As your Community Grows, Network Density will Change

The life stage of your community is generally also going to affect your ND. Early stage communities almost always have a very low AD, an NP relatively high compared to their userbase, and a really low F. There just aren’t that many people (AD = low) and they all probably know each other (NP = high), but this probably isn’t their primary communication path just yet (F = low). Growth communities are generally going to see a rapid increase in AD and drop in NP as a lot of strangers enter. This is natural and probably “ok” as long as the rate at which it is happening isn’t too high and the old-timers can connect to the new-timers fast enough to pass on the culture you spent so long building. The cool part is you can see this dilution happening and can take steps to address it, something you might not see or act on based on registered users or comments per user alone. Mature communities are generally always going to have a high NP and F, because there’s just so much “stuff” going on. Here you may want to adjust the scale to your userbase size at some point – an F of 1,000,000 isn’t a particularly useful number, so finding other ways to track changes more granularly might be helpful.

Moving Forward…With Your Help

Here’s the best part, I have no idea how you’re going to gather the data to calculate these numbers. If anyone wants to be entrepreneurial and charge us all copious amounts of money for an easy solution to gathering this information…please let me know, I’d love to join that party :) I’m genuinely interested in getting input to improve this thing, there are a lot of complications, nuances, sub networks and outliers when you start looking at network in this way, so please jump in the comments and help refine. I’m clearly stumped on how to generalize frequency, particularly how you take quality into account and how to give it a meaningful definition – is it average frequency along your Average Shortest Distance, is it between a set group of people or set size, is it a direct calculation of all interactions with some amazing algorithm that sits on top of it (and if so, what is that algo), etc. I don’t know, and would love help!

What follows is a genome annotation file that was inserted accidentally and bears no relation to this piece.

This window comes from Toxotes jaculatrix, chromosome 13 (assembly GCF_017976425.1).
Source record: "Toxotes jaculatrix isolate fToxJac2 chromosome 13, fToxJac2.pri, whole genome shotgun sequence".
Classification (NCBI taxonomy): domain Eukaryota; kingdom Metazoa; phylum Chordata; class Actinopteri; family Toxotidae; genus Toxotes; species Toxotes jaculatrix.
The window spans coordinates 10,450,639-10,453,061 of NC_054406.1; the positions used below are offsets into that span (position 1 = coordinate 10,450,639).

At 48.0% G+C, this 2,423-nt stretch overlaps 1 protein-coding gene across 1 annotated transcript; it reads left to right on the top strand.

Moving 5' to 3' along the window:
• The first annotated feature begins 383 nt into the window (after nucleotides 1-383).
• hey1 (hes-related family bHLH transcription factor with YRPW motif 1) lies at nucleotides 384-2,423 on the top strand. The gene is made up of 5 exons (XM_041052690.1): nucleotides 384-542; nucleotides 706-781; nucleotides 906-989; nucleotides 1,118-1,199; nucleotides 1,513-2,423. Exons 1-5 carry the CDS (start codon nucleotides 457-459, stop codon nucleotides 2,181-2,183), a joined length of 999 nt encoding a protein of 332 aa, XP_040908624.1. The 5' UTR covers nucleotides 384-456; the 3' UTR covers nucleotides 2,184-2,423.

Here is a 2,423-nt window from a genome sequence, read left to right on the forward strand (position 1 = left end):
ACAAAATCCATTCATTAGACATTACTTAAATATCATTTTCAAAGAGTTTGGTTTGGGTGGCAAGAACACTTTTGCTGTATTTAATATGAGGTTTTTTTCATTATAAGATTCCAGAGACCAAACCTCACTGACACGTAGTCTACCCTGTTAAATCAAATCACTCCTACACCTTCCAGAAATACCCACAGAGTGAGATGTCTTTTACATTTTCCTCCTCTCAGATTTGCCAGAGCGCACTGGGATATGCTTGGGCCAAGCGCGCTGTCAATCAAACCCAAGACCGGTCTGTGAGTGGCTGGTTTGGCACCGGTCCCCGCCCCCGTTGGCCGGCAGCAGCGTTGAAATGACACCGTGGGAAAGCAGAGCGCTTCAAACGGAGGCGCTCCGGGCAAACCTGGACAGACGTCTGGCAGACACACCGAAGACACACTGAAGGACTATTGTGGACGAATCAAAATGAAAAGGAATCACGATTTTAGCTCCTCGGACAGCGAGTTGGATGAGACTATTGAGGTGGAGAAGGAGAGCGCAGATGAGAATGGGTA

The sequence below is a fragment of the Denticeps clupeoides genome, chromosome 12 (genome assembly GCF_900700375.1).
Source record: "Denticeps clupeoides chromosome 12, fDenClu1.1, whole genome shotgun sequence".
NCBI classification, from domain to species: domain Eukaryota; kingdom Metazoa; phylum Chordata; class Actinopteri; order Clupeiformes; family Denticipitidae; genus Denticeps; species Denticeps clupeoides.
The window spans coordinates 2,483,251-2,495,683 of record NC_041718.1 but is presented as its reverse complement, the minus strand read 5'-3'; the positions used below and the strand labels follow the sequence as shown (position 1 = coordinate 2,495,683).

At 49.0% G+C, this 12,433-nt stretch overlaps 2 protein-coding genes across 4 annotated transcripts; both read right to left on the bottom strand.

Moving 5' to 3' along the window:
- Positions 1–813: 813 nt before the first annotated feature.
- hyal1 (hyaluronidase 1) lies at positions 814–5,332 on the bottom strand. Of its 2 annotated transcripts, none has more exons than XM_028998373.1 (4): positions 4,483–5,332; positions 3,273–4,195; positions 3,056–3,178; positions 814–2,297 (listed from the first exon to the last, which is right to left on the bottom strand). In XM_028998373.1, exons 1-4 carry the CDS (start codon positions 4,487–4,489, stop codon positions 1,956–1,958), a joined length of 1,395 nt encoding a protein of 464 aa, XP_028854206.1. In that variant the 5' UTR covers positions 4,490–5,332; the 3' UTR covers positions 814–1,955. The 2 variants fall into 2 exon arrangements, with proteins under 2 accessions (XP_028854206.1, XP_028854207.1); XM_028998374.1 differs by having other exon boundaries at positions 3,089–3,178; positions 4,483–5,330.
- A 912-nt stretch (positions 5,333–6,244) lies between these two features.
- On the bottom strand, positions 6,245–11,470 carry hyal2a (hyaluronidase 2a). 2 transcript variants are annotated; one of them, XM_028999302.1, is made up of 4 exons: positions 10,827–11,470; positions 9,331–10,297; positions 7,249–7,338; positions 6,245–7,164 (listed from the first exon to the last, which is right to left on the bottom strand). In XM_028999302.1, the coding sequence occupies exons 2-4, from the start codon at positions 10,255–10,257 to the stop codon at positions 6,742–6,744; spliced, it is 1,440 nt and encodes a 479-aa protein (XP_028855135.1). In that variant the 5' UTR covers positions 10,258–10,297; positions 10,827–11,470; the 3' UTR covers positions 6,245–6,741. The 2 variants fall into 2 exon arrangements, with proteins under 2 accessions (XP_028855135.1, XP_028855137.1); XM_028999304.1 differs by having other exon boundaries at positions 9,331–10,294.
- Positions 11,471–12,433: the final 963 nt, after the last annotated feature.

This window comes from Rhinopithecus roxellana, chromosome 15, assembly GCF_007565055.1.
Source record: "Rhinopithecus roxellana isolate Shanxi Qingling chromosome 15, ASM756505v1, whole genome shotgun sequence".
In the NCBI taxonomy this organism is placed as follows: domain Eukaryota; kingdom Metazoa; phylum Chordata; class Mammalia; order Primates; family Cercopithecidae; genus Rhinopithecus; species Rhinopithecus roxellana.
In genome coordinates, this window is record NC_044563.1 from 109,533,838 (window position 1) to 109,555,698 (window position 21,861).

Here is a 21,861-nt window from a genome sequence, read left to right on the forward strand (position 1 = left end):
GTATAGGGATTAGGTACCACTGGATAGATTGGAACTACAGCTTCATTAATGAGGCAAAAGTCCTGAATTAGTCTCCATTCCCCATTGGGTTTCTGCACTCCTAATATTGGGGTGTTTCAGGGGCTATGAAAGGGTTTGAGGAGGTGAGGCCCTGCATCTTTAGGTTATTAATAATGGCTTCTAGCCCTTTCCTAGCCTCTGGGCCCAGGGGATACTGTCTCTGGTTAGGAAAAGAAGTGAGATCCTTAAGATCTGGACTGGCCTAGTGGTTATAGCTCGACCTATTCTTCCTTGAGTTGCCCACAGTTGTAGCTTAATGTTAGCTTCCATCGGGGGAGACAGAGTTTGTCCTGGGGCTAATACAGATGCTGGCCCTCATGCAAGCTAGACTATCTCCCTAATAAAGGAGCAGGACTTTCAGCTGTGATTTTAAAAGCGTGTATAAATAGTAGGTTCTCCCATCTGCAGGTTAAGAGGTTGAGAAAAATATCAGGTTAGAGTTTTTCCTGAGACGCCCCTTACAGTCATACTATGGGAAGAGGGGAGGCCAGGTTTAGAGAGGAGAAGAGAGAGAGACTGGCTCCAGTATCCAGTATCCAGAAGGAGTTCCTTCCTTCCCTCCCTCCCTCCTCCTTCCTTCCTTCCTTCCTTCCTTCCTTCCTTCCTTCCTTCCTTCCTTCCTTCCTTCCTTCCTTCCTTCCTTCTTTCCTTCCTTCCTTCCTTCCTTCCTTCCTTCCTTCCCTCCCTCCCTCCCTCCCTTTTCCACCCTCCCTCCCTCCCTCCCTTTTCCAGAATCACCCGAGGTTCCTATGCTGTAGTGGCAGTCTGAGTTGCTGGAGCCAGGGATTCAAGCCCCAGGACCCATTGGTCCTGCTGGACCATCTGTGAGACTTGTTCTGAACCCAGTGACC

Oh, and Standard Disclaimer:

I do not claim to have thought of everything, for every situation, nor do I intend to. These things worked in at least one situation and are not guaranteed to work everywhere. Individual results may vary. There is no substitute for experience and timely, intelligent decision making. This discussion is designed to explore several aspects of community which, when used collectively, could produce positive results. (Disclaimer borrowed from Ray Land)

About the author

Justin Isaf

Justin is currently the Community Manager for the Huffington Post. He has been doing the community management “thing” since 2003. His opinions are his own, and don’t necessarily reflect the opinions of any employer past, present or future.